Brian must have forgotten that women’s hockey, the underdog of the hockey world, had started two nights before.

Despite that one little slip, Olympic Reality TV couldn’t find a better person to fill the position of The Host, and it won’t be same once he’s gone.

The final, and most important, element for a good reality TV show is The Drama.  Without The Drama, your show will be cancelled within a month.  Now, while we don’t actually have the power to cancel the Olympics (CTV would just ramp up the number of times that horrific “Believe” song is played in one day), we do have the power not to watch them.  The solution?

A whole lot of controversy.

Nothing exemplifies The Drama better than the recent squabble over US figure skater Evan Lysacek winning gold.  Russia’s Evgeni Plushenko, a strong technical skater, went on camera before the grueling four minute and 20 second-long free skate, saying, “Without a quad, I’m sorry, it’s just not men’s [figure skating].”  Canada’s Patrick Chan replied, “The quad does not make a man.”  While 19-year-old Chan was out of medal contention, placing fifth overall, Evan Lysacek skated a clean and artistically beautiful routine, albeit quad-free.  He took the gold, leaving a less-than-enthusiastic Plushenko to mourn over second place in the world.  That in itself was enough controversy.  Many argued that Plushenko had the stronger routine.

Enter Elvis Stojko, the first man to successfully land a quad combination in competition and silver-medallist at the 1998 Olympics in Nagano, Japan.  Also Canadian.

He ramped up The Drama by siding against Patrick Chan and Evan Lysacek, arguing that Plushenko should have won.  He slammed the present state of men’s figure skating, saying that skaters like Lysacek and Chan are taking the sport backwards by not even attempting quadruple jumps.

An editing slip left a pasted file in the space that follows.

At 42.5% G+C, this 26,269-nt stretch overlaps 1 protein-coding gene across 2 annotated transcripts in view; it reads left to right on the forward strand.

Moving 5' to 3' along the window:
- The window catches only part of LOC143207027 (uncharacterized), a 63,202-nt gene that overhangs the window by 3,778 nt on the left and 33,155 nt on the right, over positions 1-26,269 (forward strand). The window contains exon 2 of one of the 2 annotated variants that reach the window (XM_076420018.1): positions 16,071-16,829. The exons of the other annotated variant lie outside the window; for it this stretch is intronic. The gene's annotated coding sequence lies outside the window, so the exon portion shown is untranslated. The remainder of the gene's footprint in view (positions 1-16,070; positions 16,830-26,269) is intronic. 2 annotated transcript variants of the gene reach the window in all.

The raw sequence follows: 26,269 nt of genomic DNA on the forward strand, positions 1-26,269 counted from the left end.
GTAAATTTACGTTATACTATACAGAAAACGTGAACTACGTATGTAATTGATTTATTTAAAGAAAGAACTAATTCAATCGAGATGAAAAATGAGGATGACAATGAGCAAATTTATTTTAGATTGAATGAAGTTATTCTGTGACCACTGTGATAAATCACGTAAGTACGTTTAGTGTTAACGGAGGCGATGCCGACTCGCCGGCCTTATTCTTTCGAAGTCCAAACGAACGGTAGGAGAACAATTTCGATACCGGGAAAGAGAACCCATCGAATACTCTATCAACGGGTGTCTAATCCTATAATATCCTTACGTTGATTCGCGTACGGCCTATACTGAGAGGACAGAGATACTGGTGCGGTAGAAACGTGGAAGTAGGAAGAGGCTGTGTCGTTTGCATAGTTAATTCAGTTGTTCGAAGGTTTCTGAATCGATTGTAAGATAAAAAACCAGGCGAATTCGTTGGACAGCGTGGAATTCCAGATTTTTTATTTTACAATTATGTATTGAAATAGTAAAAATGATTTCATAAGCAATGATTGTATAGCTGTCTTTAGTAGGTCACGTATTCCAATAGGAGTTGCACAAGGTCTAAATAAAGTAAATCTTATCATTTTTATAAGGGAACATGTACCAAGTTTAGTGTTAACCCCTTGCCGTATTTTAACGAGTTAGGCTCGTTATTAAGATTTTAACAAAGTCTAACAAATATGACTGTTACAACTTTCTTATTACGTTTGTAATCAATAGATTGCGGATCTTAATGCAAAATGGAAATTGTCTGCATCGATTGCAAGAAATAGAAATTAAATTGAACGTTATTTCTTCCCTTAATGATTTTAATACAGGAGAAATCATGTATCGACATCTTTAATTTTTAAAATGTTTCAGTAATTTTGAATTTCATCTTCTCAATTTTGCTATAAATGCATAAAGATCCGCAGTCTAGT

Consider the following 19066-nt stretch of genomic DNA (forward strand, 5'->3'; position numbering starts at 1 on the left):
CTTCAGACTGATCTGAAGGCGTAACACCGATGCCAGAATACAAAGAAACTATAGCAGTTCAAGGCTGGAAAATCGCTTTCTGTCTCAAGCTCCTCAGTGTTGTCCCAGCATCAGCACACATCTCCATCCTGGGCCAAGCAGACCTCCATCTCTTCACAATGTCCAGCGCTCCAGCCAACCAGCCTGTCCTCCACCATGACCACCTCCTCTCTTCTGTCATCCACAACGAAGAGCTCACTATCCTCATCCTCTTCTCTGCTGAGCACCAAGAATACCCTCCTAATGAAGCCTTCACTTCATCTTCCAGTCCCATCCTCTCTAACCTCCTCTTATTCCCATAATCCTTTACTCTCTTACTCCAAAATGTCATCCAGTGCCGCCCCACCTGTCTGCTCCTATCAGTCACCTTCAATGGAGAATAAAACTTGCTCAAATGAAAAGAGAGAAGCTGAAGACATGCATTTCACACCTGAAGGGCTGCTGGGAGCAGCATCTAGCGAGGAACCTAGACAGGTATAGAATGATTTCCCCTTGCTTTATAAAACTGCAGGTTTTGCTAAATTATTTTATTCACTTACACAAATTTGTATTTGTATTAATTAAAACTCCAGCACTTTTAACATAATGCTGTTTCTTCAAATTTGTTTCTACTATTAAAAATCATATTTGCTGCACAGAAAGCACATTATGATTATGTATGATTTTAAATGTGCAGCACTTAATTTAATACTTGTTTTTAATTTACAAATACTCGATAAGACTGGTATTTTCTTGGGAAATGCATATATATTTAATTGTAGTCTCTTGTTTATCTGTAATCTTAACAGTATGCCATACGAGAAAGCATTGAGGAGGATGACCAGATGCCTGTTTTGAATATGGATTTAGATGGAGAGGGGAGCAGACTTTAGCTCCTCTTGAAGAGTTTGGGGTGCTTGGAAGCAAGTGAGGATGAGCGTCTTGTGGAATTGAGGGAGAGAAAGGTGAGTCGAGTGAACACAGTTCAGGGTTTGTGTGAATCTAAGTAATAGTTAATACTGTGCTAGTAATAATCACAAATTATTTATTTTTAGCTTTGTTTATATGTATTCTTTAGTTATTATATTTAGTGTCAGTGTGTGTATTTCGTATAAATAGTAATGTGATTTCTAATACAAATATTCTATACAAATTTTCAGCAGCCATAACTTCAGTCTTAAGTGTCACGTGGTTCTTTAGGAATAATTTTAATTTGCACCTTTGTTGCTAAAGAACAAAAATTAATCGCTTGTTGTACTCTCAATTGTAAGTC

While Elvis is taking the heat from Canadians across the country (different from the sunny heat he’s been soaking up down south for the past while), we can thank him for upping the quality of The Drama in a sport that is notorious for its cutthroat and undermining ways (thanks also to Tonya Harding in 1994, the French judge from Salé and Pelletier’s performance in 2002, and so on).

So, while it may be disturbing that even our sporting events are turning into reality TV, there’s no sign of it slowing down any time soon.  The news today is full of stories about The Pain from the Canadian showing during last night’s 1000m and 1500m men’s speed skating events.

Men’s hockey, Canada vs. US tonight.  Let’s hope for The Triumph!

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Published in: on February 21, 2010 at 2:14 pm  Comments (3)  

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3 CommentsLeave a comment

  1. You most certainly have the best posts. They make my days better and I really love how you shine a different light on subjects. This is an excellent way to think about the Olympic Games and one that I had not taken into light before. Thank you!

  2. Drama definitly adds to the games. Here are a few more examples.

    In 2002, during the Women’s Hockey Gold Medal Games, the Canadian team was on fire after they heard that the US team had our flag on the floor in their lockerroom. That fire might of helped them win Gold that year.

    Also in 2002, the men’s hockey team were hungry for some Gold after a long drought. I think it’s that hungry today’s team is missing…

  3. Looks like you were right, Adam.